Fukuda wins LDP vote, assured of becoming next prime ministerModerate veteran Yasuo Fukuda easily won election as president of Japan’s struggling Liberal Democratic Party Sunday, assuring his selection as the new prime minister in a Diet vote later this week.
Fukuda won 330 votes to former Foreign Minister Taro Aso’s 197 votes, the party announced, giving Fukuda 63 percent of the ballots.
Fukuda, 71, the son of a prime minister from the 1970s, has vowed to keep his country in the fight against terrorism, improve relations with Asia and address inequalities in the world’s second-largest economy.
Fukuda vowed after the vote to rebuild the popularity of the LDP, which has plunged under a year of scandals and policy missteps by outgoing Prime Minister Shinzo Abe, who has been hospitalized since announcing on Sept. 12 that he would resign.
“You have chosen me even though I do not have much experience. I am prepared to do my utmost to live up to my responsibilities,” a determined-looking, unsmiling Fukuda said. “I will work to revitalize the LDP, to win back public trust, and push forward with my policies.”
The parliament was scheduled to vote on Tuesday, but Fukuda was guaranteed to win because of the LDP’s vast majority in the lower house, the more powerful of the two chambers.
Earlier in the day, Fukuda outlined his key policies: further engage North Korea diplomatically, push for extension of Japan’s naval mission in support of U.S.-led forces in Afghanistan, and give aid to rural regions left behind by the economic recovery.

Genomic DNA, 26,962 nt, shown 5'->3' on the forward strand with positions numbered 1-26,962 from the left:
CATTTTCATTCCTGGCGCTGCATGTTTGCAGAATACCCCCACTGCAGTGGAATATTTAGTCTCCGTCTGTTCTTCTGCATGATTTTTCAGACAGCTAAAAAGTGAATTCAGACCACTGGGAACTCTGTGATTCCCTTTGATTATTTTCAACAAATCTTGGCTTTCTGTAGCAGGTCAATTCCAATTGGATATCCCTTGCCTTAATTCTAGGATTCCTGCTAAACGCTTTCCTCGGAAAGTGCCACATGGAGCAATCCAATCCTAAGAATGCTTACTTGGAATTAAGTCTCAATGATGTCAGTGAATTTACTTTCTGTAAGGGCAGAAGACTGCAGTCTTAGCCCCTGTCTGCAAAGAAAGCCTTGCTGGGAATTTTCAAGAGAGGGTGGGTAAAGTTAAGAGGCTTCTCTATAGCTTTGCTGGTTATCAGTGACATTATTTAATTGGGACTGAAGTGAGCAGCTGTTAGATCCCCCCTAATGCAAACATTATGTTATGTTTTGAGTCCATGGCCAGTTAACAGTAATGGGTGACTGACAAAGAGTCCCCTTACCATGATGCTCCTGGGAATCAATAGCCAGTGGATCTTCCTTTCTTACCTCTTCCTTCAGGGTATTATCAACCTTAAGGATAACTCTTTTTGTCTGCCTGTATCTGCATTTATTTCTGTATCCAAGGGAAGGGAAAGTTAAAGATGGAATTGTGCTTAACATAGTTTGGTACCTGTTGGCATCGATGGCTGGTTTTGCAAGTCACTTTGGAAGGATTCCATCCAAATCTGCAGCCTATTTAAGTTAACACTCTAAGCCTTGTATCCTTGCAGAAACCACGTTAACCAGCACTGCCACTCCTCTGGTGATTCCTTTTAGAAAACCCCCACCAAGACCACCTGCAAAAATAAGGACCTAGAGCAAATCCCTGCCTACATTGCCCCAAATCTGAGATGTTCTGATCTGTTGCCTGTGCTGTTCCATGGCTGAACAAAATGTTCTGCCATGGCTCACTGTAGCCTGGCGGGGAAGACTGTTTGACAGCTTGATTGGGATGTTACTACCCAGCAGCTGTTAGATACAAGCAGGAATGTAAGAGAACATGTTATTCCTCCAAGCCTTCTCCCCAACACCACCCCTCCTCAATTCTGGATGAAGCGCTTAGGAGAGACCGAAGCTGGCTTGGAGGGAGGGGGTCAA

Fukuda, who served as chief Cabinet secretary from 2000 to 2004, had the support of the major factions of the LDP. His dominance over Aso, a hawk who served as Abe’s foreign minister until August, was so clear by Sunday that morning papers had already given him the title of LDP president, and he was asked on NHK if he would choose Aso as his foreign minister.
Fukuda would inherit a political environment and LDP left in serious disarray.
Abe, 53, came into office a year ago with high support ratings and an unquestioned ruling coalition dominance in parliament.
But he quickly frittered away those advantages as his Cabinet overflowed with money scandals and he pressed ahead with a nationalist agenda while people demanded more attention to bread-and-butter issues such as pensions.
The LDP suffered a serious blow in elections in July for the upper house of parliament in which the resurgent opposition seized control of the chamber, heightening calls for snap elections for the lower house as well.
Abe apologized to the party for his sudden resignation in a message read after Fukuda’s selection, but said he would not resign as a lawmaker.
“I apologize to LDP President Aso and all LDP lawmakers, party members and most of all the Japanese public for causing this political vacuum,” Abe wrote. “I hope the new LDP leader will powerfully push ahead with his policies.”